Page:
Desperate times call for desperate measures, and that is exactly the situation that All Japan Pro Wrestling was facing when 2016 rolled around. When Suwama got injured right after winning the Triple Crown Heavyweight Championship from Jun Akiyama, the promotion found itself at a dead end, needing to find the right person to replace him lest they see themselves sinking further into difficult times.

Enter Kento Miyahara, 26 years old star on the rise, former protégé of Kensuke Sasaki and then Go Shiozaki. A young man on a mission to shift the generational tide of AJPW, Miyahara, though very much a work in progress at the time, faced and defeated Zeus on February 12, 2016 to become the youngest Triple Crown champion in history.

From then on, he had a lot to prove to justify the faith that All Japan put in him.

Miyahara is a curious entity. Although his youth is very much a part of his appeal, he sometimes feels like an old soul, not weary, but wise, and his undeniable charisma is reminiscent of men who have been wrestling for much longer than he has. His outward arrogance never seems misplaced so much as it is slightly amusing: encouraging the fans to clap along to his dizzying theme music with a smug, almost comical expression on his face, has become one of the little joys of watching his matches, and he carries himself in a way very few performers—let alone champions—his age do.

It must not have been easy to pick up the mantle under such dire circumstances, when AJPW was facing a tough time in its storied existence. But Miyahara came through for the company that put its faith in him, and it’s indisputable that his reign and high profile matches have contributed to the mini-renaissance that All Japan has been through this year. Looking back on his rapid ascent to the top, it’s admirable how quickly he picked up being an ace, even though he sometimes still comes across as the underdog in matches against men who, in any other circumstances, would have wiped the floor with his hopes and dreams.

Defenses against monsters like Big Japan’s Daisuke Sekimoto and K-Dojo’s Kengo Mashimo helped Miyahara show his strength. His resiliency and pride in being TC champion opened him up to the crowds, who accepted him as their man, and cheered him to victory. Wins over veterans such as Takao Omori and Ryoji Sai demonstrated his resolve, an unending desire to prove himself. And a defense against Jun Akiyama himself helped Miyahara cement his legacy, proving that not only could he talk the talk, he could also walk the walk as the company’s leading man.

He’s not the whipping boy of Kensuke Office/Diamond Ring anymore, crumbling under the pressure of training. He’s not playing second fiddle to Go Shiozaki anymore, helplessly looking up.

He’s the king in his court, a young, brash, arrogant champion with every reason to be.

Some have compared him to New Japan Pro Wrestling’s Hiroshi Tanahashi and Shinsuke Nakamura, perhaps for his outlandish sense of style, his ability to play to a crowd, and his fondness for knee strikes. And what knee strikes. They’re probably his most impressive weapon, his entire body launched forward in a seeming desire to take his opponents’ heads off. But even with these comparisons, Miyahara is still only a young man, still something of a work in progress, and now more than ever in the past year, his status as the current undisputed ace of All Japan may be in jeopardy, with Suwama lurking on the horizon. They have faced four times in singles matches, with Suwama getting the better of the young man every single time, most notably this September in the first round of AJPW’s Odou tournament, making the match that everyone knew was coming, finally official. In a way, he’s the immovable object to Miyahara’s unstoppable force, ready to stop the champion dead in his tracks and reclaim his throne.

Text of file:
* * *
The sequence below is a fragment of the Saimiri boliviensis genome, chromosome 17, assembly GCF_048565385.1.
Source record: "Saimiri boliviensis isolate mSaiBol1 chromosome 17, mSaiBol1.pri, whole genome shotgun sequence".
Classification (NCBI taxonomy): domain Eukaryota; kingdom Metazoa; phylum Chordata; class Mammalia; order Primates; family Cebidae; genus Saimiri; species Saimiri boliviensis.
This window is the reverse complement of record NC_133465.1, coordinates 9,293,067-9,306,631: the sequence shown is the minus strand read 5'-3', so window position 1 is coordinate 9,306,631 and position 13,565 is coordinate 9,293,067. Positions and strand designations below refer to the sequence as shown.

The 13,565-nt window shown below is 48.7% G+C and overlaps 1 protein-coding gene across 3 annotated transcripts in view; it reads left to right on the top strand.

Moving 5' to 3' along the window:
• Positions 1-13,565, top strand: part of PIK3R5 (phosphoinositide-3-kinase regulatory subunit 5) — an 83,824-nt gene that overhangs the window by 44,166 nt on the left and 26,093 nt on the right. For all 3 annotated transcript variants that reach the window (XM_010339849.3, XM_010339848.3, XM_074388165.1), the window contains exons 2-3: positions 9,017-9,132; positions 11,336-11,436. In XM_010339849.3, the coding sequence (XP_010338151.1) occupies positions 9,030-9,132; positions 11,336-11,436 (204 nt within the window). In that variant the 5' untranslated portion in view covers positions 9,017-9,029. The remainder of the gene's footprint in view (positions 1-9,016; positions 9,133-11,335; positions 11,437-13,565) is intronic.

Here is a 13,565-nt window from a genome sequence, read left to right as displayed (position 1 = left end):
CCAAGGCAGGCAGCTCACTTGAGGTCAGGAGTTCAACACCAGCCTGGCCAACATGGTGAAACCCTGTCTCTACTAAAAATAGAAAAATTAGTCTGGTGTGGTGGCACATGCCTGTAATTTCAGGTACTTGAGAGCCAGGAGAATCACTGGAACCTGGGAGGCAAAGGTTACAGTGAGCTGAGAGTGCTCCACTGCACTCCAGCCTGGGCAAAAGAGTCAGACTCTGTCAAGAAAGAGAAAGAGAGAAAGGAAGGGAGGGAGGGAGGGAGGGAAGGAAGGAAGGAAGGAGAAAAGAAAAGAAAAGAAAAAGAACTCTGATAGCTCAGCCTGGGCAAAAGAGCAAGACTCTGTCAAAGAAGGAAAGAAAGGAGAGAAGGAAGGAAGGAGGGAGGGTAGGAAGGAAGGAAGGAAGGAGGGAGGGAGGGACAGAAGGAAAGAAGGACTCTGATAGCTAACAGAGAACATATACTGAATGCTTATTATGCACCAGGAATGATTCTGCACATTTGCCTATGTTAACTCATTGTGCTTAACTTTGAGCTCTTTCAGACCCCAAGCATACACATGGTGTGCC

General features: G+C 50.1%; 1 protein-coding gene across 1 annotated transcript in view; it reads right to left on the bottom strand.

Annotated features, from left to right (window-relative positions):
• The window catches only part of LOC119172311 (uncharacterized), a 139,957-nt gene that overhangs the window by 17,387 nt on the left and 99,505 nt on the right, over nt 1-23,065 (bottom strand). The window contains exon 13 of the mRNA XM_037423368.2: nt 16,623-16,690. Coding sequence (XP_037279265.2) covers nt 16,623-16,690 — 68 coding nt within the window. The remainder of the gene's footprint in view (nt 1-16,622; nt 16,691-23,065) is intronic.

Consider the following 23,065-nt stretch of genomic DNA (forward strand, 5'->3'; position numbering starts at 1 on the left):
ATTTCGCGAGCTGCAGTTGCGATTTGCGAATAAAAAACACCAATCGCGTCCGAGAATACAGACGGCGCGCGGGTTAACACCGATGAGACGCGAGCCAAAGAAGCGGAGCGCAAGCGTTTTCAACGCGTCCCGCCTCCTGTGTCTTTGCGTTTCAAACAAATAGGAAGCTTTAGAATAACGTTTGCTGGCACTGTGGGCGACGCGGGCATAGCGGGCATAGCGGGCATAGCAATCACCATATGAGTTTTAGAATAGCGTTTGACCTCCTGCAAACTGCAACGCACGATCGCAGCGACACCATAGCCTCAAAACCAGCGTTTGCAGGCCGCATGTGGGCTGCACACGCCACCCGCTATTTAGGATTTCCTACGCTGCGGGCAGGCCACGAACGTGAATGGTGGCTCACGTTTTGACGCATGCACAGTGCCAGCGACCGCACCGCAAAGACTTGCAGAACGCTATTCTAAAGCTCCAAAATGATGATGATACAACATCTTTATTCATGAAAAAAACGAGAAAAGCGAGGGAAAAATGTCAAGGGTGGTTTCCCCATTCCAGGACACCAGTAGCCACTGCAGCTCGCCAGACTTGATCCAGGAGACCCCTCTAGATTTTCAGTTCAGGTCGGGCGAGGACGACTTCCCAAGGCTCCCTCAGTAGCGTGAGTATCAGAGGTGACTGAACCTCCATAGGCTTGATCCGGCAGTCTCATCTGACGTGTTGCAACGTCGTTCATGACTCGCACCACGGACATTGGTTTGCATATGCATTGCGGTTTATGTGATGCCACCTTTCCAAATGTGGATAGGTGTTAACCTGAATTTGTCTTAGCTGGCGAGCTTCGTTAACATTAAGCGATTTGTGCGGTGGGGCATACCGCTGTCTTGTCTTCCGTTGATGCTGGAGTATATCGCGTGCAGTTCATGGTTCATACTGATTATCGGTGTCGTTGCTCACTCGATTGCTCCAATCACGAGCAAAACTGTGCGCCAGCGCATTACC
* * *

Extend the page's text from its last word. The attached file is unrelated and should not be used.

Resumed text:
Fans knew almost from the beginning of Miyahara’s reign that Suwama’s return would be the endgame, that the match was certain to happen even when no one knew exactly when the five-time Triple Crown champion would come back to the ring. But through his performances, Miyahara managed to blaze past the shadow of his rival, build a reign that wasn’t about ultimately facing Suwama, but more about growing, about what happens when an unlikely chance presents itself.

Sumo Hall

Now, he faces his biggest challenge, as Suwama is back and looking to regain the title he never lost at All Japan’s biggest show in a long time on November 27 in Ryogoku.

It’s David versus Goliath, a young champion chasing more success and a veteran unwilling to give up his spot, clashing to determine who is more worthy of the title of champion. The odds say Miyahara loses, as his biggest demon puts him down once again. He’ll have time to rebuild, to grow even further, and to one day, climb to the top of All Japan once again. The thrill is in the chase, after all.

If Miyahara retains, then he’ll have passed his greatest test of strength and of character, and will continue his path as AJPW’s chosen one. It’s hard to predict what lies in that version of the future, but there’s no doubt that, shall he keep the Triple Crown, Miyahara will continue to deliver until the end.

But whatever happens, no one can deny that he has been the champion All Japan needed to turn the year around, to drive themselves out of a tough situation. He has carried the Triple Crown with poise, grace and strength, and no matter what, he’ll have carved a place for himself in the history books.